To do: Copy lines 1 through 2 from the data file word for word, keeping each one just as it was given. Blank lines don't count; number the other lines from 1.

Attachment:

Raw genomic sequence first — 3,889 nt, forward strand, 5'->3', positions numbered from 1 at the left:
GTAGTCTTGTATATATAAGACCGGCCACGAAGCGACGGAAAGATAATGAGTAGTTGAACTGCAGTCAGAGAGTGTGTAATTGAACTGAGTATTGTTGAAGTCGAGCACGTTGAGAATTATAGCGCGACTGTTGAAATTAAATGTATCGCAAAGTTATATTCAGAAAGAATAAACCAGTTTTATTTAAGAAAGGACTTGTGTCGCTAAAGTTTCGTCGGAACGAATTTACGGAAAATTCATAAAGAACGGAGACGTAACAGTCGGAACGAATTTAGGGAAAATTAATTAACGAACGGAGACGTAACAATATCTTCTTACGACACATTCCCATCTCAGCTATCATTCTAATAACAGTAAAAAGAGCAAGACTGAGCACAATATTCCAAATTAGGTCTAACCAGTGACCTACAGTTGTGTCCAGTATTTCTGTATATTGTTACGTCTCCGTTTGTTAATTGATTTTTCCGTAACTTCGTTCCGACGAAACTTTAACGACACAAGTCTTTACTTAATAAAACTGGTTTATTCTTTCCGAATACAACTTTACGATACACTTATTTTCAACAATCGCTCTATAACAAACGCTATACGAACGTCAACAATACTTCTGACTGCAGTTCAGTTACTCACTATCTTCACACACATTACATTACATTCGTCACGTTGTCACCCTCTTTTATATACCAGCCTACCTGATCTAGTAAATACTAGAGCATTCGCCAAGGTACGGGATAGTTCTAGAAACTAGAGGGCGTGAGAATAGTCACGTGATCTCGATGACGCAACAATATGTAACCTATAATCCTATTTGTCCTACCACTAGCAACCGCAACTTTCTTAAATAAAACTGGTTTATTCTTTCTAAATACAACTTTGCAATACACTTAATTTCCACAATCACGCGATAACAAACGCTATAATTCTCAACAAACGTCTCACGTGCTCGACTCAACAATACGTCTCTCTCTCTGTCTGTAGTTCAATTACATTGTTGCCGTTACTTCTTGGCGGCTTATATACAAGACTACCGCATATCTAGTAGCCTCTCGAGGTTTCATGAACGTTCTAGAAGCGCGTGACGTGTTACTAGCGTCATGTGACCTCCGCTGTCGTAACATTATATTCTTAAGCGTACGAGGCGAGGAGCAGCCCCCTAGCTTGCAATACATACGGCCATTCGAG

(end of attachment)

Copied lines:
Raw genomic sequence first — 3,889 nt, forward strand, 5'->3', positions numbered from 1 at the left:
GTAGTCTTGTATATATAAGACCGGCCACGAAGCGACGGAAAGATAATGAGTAGTTGAACTGCAGTCAGAGAGTGTGTAATTGAACTGAGTATTGTTGAAGTCGAGCACGTTGAGAATTATAGCGCGACTGTTGAAATTAAATGTATCGCAAAGTTATATTCAGAAAGAATAAACCAGTTTTATTTAAGAAAGGACTTGTGTCGCTAAAGTTTCGTCGGAACGAATTTACGGAAAATTCATAAAGAACGGAGACGTAACAGTCGGAACGAATTTAGGGAAAATTAATTAACGAACGGAGACGTAACAATATCTTCTTACGACACATTCCCATCTCAGCTATCATTCTAATAACAGTAAAAAGAGCAAGACTGAGCACAATATTCCAAATTAGGTCTAACCAGTGACCTACAGTTGTGTCCAGTATTTCTGTATATTGTTACGTCTCCGTTTGTTAATTGATTTTTCCGTAACTTCGTTCCGACGAAACTTTAACGACACAAGTCTTTACTTAATAAAACTGGTTTATTCTTTCCGAATACAACTTTACGATACACTTATTTTCAACAATCGCTCTATAACAAACGCTATACGAACGTCAACAATACTTCTGACTGCAGTTCAGTTACTCACTATCTTCACACACATTACATTACATTCGTCACGTTGTCACCCTCTTTTATATACCAGCCTACCTGATCTAGTAAATACTAGAGCATTCGCCAAGGTACGGGATAGTTCTAGAAACTAGAGGGCGTGAGAATAGTCACGTGATCTCGATGACGCAACAATATGTAACCTATAATCCTATTTGTCCTACCACTAGCAACCGCAACTTTCTTAAATAAAACTGGTTTATTCTTTCTAAATACAACTTTGCAATACACTTAATTTCCACAATCACGCGATAACAAACGCTATAATTCTCAACAAACGTCTCACGTGCTCGACTCAACAATACGTCTCTCTCTCTGTCTGTAGTTCAATTACATTGTTGCCGTTACTTCTTGGCGGCTTATATACAAGACTACCGCATATCTAGTAGCCTCTCGAGGTTTCATGAACGTTCTAGAAGCGCGTGACGTGTTACTAGCGTCATGTGACCTCCGCTGTCGTAACATTATATTCTTAAGCGTACGAGGCGAGGAGCAGCCCCCTAGCTTGCAATACATACGGCCATTCGAG